Leh the head quarter of the district is a small town with monasteries and stupas almost at every turn however the two one shouldn’t miss during the stay at Leh is the Shanti Stupa and the Chowkang monastery.



By Air:-
Leh is directly connected to Delhi through regular flights and it takes about 65 minutes to reach Leh from Delhi through flight. Direct flights also operate once a week from Leh to Srinagar and twice a week to Jammu and Kashmir. However, as the weather is unpredictable, a 2 to 3 hours hold-up is normal, especially on the early morning departures.

By Train:-
The nearest railway station to Leh is in Kalka from where you can take a bus or taxi to Manali via Shimla. There are regular taxis and bus services in Manali to and from Leh.

By Road:-
The two popular routes to Leh are from Srinagar via Kargil on the Srinagar-Leh Highway and from Manali via Sarchu and Dharchu on the Manali-Leh Highway. These routes are only open from June to October. The respective night halts on the two routes are Kargil and Sarchu. There are regular bus and taxi services to Leh. Leh Bus Stand is barely a kilometer from the city. Although, the roads to Leh are well maintained, it is a long and tiring journey of two days. However, the picturesque locales compensate for the monotony.


King Sengge Namgyal:-

King Sengge Namgyal
Leh rose to prominence in the 17th century when King Sengge Namgyal shifted his court from Shey to Leh. Subsequently Leh became an important trade center on the famous Silk route. The avid interest in Leh tourism began in 1970 when Leh was opened to tourists.




Shanti Stupa:-

The Shanti Stupa is one of the finest monuments in Leh, although of recent origin. It is an international collaborative effort between Japan and Ladakh to preserve the relics of the Buddha enshrined by the Dalai Lama himself.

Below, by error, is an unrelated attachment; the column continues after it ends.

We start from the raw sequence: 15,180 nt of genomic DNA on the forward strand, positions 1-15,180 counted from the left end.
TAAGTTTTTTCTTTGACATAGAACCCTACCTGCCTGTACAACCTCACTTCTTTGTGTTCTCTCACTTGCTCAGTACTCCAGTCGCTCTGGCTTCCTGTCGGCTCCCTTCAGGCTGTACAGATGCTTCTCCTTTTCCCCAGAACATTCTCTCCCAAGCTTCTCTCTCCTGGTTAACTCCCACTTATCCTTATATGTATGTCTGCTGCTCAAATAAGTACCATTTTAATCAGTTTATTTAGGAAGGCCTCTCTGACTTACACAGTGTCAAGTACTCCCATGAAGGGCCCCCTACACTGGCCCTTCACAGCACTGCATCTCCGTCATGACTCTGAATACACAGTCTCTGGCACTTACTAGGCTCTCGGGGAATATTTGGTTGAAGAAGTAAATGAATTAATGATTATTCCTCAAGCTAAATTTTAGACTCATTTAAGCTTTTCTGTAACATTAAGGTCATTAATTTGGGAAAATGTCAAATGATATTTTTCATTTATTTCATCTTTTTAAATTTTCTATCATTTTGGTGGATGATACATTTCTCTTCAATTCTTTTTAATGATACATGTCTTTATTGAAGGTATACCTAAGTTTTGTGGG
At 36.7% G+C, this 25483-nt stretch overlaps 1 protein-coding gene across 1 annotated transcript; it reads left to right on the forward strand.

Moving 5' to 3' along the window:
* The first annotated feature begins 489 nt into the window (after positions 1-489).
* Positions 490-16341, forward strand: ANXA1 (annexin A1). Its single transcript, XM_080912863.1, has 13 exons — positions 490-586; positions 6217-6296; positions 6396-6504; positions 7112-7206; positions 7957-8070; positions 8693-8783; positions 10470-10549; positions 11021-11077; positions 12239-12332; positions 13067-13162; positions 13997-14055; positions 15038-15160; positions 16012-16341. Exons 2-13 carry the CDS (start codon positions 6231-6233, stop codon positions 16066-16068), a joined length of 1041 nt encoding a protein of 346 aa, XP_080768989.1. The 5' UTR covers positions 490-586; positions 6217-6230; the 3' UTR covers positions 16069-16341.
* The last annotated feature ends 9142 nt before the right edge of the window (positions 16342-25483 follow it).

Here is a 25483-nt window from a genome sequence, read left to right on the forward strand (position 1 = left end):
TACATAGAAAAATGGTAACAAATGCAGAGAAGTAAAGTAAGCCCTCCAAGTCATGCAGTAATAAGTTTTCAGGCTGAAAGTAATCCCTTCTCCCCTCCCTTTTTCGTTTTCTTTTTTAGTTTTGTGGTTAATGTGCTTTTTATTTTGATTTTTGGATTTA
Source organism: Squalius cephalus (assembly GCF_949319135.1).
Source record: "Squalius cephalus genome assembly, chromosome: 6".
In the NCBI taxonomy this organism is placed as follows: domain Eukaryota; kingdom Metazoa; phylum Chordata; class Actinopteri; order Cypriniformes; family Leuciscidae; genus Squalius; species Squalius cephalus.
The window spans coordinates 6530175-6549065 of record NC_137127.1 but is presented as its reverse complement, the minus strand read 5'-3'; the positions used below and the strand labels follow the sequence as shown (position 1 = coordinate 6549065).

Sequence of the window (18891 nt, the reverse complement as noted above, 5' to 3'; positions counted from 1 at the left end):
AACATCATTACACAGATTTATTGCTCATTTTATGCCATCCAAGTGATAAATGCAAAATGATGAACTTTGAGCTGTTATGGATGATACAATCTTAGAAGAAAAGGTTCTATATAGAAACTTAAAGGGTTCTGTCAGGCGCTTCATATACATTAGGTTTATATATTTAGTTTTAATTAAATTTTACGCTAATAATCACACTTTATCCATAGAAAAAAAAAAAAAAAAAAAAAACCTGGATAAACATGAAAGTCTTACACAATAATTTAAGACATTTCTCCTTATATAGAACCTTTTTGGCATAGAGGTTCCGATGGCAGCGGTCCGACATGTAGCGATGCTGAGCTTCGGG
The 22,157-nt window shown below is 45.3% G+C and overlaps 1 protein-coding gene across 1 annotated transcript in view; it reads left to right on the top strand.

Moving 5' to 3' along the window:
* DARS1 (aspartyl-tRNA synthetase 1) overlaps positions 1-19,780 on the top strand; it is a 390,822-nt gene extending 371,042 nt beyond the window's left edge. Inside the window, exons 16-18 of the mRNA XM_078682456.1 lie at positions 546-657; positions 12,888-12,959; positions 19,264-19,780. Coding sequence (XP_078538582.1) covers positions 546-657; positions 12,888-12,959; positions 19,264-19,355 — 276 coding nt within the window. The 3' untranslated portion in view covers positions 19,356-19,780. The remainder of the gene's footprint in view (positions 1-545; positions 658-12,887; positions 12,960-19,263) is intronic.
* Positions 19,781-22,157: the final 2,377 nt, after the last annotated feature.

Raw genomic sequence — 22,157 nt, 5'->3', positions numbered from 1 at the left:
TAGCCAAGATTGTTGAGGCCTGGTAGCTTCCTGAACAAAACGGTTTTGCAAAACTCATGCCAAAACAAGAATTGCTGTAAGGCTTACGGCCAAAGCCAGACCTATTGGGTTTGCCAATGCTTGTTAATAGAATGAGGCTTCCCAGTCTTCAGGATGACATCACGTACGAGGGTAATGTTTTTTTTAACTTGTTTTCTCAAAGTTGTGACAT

Leh Palace:-

The steep climb to the stupa is worth the effort as it provides breath taking views of the beautiful Leh valley. If you are interested in the ancient history of Leh, then you should visit the 17 th century Leh Palace, although in a dilapidated condition. The Palace, which once housed the royalty, is now under the Archaeological Survey of India.



Victory Tower:-

The Victory Tower
Just above the palace on the Namgyal hill is the Victory Tower that was built in memory of Ladakh’s victory over the Balti Kashmir armies in the 16th century.





Namgyal Tsemo Gompa:-

Namgyal Tsemo Gompa is a fascinating monastery that houses a three-story high Buddha image and ancient manuscripts.





you will find a range of beautiful carpets and rugs with traditional Kashmiri and Persian motifs. The popular attractions from Tibet are the jewellery made from semi-precious stones, the native Thangka paintings and traditional items like Thangka paintings, small prayer wheels, music bowls, Ladakhi carpets, rugs, shawls and stoles. You will also be fascinated by the rubies form Burma and the Lapis Lazuli from Afghanistan.

Leh, being an important international destination, has plenty of eateries and restaurants all across the town which sell mouth-watering food at all price ranges. While there are many modest but hygienic establishments for tourists with limited travel budgets, there are other moderately priced eateries that serve Tibetan and local cuisine to continental and Italian options. Some of the more expensive and sophisticated options are Chopsticks, La Pizzeria, Summer Harvest Restaurant, Penguin Garden Restaurant, Bon Appetit Restaurant and the French Bakery. These restaurants mostly serve international cuisine.

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